There is a current assumption that real estate agents are soon to be a defunct class of service provider. With the advent of online listing sites, more sellers are opting to forego hiring an agent in a bid to save on commission, and many buyers are happy to contact sellers directly to arrange viewings or make offers.
However, a lot of these DIY-ers soon realise that they’ve possibly bitten off more than they can chew, as navigating the legalities of buying or selling a house can be a minefield for anyone not well versed in things like property law.
Similarly, arranging viewings, responding to queries, and all the other admin that goes into showing and marketing a home can be really time consuming. In other words, while it may be tempting to cite the advancement in technology as bringing about a real estate agent apocalypse, the reality is far more nuanced.
How tech hurts
The biggest disruption that technology has brough about for estate agents is the ability for sellers to list and market their properties without an agent’s help. Sellers have access to various online property listing cites that are user friendly and oftentimes entirely free to use. They can also harness their social media networks to market their properties to a broader pool of potential buyers.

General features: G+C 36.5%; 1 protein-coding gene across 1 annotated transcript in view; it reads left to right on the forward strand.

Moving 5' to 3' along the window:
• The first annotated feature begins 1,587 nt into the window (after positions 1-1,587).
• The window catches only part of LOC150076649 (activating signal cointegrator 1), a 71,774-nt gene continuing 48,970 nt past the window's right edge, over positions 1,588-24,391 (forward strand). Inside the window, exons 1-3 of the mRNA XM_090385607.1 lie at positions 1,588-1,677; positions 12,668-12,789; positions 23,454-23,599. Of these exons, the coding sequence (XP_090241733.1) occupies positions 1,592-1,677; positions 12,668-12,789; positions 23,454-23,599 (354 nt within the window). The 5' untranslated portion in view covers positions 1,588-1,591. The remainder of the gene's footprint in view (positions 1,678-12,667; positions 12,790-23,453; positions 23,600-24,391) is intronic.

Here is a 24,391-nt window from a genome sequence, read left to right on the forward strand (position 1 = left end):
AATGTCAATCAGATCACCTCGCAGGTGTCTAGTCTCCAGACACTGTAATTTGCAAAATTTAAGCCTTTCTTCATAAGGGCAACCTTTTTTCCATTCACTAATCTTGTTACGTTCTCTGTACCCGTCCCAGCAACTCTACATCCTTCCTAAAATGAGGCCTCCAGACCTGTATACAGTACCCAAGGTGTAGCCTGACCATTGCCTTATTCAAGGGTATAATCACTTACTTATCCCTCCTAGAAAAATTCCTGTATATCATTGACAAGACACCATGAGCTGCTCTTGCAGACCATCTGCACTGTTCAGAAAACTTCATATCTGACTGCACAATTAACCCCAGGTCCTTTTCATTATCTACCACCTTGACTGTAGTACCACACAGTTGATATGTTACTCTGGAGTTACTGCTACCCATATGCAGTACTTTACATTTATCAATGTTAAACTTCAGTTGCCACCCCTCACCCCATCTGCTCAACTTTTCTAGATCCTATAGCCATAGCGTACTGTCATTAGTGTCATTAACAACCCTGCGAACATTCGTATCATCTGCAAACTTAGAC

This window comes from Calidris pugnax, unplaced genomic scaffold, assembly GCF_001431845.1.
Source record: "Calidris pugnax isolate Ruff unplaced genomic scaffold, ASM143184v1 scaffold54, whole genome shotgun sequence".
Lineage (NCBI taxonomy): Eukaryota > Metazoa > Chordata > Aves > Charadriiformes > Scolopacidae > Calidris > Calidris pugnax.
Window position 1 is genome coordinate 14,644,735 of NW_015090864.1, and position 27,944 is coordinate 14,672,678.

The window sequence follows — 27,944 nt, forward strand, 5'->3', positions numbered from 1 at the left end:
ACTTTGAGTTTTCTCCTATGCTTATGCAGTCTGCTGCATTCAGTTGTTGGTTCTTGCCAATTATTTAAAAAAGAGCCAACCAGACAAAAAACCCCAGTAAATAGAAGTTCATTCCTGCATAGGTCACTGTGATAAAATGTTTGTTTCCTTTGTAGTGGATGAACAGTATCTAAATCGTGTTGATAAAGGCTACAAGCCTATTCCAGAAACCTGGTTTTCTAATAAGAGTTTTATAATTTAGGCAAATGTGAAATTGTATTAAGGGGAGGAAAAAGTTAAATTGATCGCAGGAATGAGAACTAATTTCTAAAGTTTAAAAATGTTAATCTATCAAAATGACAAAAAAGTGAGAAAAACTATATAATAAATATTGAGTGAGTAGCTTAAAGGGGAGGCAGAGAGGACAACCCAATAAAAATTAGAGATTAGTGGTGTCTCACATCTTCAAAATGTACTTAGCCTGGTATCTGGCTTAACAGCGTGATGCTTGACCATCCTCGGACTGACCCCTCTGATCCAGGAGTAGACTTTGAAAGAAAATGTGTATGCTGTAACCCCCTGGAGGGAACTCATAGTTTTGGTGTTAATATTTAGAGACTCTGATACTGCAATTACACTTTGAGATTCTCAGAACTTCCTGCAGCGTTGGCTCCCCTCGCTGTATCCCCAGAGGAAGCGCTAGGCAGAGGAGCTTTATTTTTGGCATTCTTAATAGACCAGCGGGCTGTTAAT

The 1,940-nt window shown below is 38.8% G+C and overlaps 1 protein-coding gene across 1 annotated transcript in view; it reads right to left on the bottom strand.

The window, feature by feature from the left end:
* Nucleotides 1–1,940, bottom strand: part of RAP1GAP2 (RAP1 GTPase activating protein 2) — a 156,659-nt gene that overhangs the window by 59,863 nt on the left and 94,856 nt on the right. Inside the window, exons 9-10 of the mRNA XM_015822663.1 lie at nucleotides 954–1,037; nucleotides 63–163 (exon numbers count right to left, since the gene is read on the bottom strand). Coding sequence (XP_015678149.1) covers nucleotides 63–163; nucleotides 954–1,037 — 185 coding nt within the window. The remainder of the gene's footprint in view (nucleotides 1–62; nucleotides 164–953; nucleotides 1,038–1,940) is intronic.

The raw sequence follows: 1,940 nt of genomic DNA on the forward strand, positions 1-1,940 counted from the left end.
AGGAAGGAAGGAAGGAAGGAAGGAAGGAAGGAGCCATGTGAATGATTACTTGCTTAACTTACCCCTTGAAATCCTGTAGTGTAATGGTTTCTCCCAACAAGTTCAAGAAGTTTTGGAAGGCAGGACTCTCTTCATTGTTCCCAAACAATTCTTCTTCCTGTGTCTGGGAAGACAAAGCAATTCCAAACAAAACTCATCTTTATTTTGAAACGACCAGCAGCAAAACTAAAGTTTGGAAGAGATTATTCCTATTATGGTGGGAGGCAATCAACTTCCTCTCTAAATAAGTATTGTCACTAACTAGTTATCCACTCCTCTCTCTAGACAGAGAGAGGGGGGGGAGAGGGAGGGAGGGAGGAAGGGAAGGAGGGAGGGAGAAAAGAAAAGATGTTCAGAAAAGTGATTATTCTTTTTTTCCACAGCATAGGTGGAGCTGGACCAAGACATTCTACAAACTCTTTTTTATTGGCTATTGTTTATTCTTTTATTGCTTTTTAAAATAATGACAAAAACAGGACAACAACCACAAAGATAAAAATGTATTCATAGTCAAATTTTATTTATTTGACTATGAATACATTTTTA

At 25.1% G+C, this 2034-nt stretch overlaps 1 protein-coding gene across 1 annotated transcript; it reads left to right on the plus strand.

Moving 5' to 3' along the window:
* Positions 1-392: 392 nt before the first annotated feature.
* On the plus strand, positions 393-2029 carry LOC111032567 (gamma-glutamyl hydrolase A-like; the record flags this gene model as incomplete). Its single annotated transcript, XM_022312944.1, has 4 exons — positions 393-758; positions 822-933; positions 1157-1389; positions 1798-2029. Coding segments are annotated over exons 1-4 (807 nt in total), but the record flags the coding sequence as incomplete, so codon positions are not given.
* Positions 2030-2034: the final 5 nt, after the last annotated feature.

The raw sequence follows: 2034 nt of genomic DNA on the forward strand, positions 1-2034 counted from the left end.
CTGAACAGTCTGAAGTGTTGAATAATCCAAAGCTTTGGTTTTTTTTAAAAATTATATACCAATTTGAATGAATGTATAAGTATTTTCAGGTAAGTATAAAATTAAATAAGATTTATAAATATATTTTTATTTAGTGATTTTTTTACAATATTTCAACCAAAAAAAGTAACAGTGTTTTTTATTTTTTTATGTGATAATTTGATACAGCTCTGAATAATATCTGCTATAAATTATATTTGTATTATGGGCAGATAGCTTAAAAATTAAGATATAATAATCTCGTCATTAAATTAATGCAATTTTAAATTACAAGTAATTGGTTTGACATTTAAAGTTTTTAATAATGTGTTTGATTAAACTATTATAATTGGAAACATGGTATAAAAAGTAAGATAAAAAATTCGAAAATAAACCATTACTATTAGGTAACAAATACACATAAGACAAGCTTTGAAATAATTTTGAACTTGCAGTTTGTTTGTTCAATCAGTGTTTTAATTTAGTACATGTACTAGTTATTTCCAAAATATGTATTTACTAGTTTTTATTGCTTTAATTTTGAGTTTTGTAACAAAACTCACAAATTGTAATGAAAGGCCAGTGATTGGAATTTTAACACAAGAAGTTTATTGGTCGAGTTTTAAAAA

It is also similarly possible for buyers to find properties and make contact with sellers via online platforms without ever contacting an agent. As such, there is the potential for the sale of a property to occur without an agent even being aware that the property was on the market.
How tech helps
While technology adoption might be challenging estate agents in some areas, it’s actually aiding in others.
For one, thanks to technological advancements, buyers and sellers now have greater power to compare real estate agents with whom to work. This means that far from becoming superfluous, agents who can prove their value through making good sales; offering tailored services; and being knowledgeable about the industry, area, and related laws, are likely to become more in demand – especially for clients who do not have the time, knowledge, or energy to conduct business themselves.
For another, as much as technology can be useful, people still ultimately prefer interacting with people. Therefore, while buyers and sellers may adopt technology for certain parts of the process, fully technologically-based experiences have led many to realise the value of the guidance and support offered by a good estate agent.
Technological development also means that agents themselves have more access to big data; financial and trend calculators; marketing avenues and online viewing options; and all kinds of information and programmes that can actually help them do their jobs more efficiently and effectively.
This, then, speaks to the reality that estate agents are not likely to disappear any time soon. Rather, technology’s disruption of the industry is actually highlighting agents’ value and forcing them to actively offer greater assistance and quality services to their clients.